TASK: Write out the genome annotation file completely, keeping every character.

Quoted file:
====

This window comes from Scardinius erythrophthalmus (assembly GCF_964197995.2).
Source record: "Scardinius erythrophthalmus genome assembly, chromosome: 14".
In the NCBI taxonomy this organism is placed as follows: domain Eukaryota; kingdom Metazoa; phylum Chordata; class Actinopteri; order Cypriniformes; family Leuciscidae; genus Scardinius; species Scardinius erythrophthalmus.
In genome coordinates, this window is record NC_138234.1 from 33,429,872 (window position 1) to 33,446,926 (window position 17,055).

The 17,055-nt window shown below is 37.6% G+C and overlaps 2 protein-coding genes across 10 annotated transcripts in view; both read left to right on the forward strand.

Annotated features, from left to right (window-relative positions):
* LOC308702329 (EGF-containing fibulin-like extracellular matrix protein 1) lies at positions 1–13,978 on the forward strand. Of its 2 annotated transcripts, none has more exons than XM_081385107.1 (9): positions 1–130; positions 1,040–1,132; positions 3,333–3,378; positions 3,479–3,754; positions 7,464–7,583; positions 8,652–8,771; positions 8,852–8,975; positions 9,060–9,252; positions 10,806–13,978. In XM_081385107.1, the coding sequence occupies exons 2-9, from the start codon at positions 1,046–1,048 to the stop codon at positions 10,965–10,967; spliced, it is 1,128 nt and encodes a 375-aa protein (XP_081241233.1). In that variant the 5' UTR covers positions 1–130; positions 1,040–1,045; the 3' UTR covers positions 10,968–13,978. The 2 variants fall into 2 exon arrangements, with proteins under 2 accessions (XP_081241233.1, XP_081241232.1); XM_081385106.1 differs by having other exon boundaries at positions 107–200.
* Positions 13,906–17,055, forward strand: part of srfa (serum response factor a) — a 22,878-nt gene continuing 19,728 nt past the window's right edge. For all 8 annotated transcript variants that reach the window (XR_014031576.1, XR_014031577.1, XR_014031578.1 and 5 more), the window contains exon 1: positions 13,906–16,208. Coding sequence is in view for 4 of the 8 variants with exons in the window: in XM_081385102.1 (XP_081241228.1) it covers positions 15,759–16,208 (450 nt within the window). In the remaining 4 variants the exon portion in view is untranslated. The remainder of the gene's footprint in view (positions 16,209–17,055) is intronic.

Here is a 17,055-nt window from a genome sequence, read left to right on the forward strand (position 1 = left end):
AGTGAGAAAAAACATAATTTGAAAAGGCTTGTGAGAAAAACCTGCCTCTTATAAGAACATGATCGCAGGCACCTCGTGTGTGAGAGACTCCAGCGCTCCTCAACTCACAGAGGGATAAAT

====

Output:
This window comes from Scardinius erythrophthalmus (assembly GCF_964197995.2).
Source record: "Scardinius erythrophthalmus genome assembly, chromosome: 14".
In the NCBI taxonomy this organism is placed as follows: domain Eukaryota; kingdom Metazoa; phylum Chordata; class Actinopteri; order Cypriniformes; family Leuciscidae; genus Scardinius; species Scardinius erythrophthalmus.
In genome coordinates, this window is record NC_138234.1 from 33,429,872 (window position 1) to 33,446,926 (window position 17,055).

The 17,055-nt window shown below is 37.6% G+C and overlaps 2 protein-coding genes across 10 annotated transcripts in view; both read left to right on the forward strand.

Annotated features, from left to right (window-relative positions):
* LOC308702329 (EGF-containing fibulin-like extracellular matrix protein 1) lies at positions 1–13,978 on the forward strand. Of its 2 annotated transcripts, none has more exons than XM_081385107.1 (9): positions 1–130; positions 1,040–1,132; positions 3,333–3,378; positions 3,479–3,754; positions 7,464–7,583; positions 8,652–8,771; positions 8,852–8,975; positions 9,060–9,252; positions 10,806–13,978. In XM_081385107.1, the coding sequence occupies exons 2-9, from the start codon at positions 1,046–1,048 to the stop codon at positions 10,965–10,967; spliced, it is 1,128 nt and encodes a 375-aa protein (XP_081241233.1). In that variant the 5' UTR covers positions 1–130; positions 1,040–1,045; the 3' UTR covers positions 10,968–13,978. The 2 variants fall into 2 exon arrangements, with proteins under 2 accessions (XP_081241233.1, XP_081241232.1); XM_081385106.1 differs by having other exon boundaries at positions 107–200.
* Positions 13,906–17,055, forward strand: part of srfa (serum response factor a) — a 22,878-nt gene continuing 19,728 nt past the window's right edge. For all 8 annotated transcript variants that reach the window (XR_014031576.1, XR_014031577.1, XR_014031578.1 and 5 more), the window contains exon 1: positions 13,906–16,208. Coding sequence is in view for 4 of the 8 variants with exons in the window: in XM_081385102.1 (XP_081241228.1) it covers positions 15,759–16,208 (450 nt within the window). In the remaining 4 variants the exon portion in view is untranslated. The remainder of the gene's footprint in view (positions 16,209–17,055) is intronic.

Here is a 17,055-nt window from a genome sequence, read left to right on the forward strand (position 1 = left end):
AGTGAGAAAAAACATAATTTGAAAAGGCTTGTGAGAAAAACCTGCCTCTTATAAGAACATGATCGCAGGCACCTCGTGTGTGAGAGACTCCAGCGCTCCTCAACTCACAGAGGGATAAAT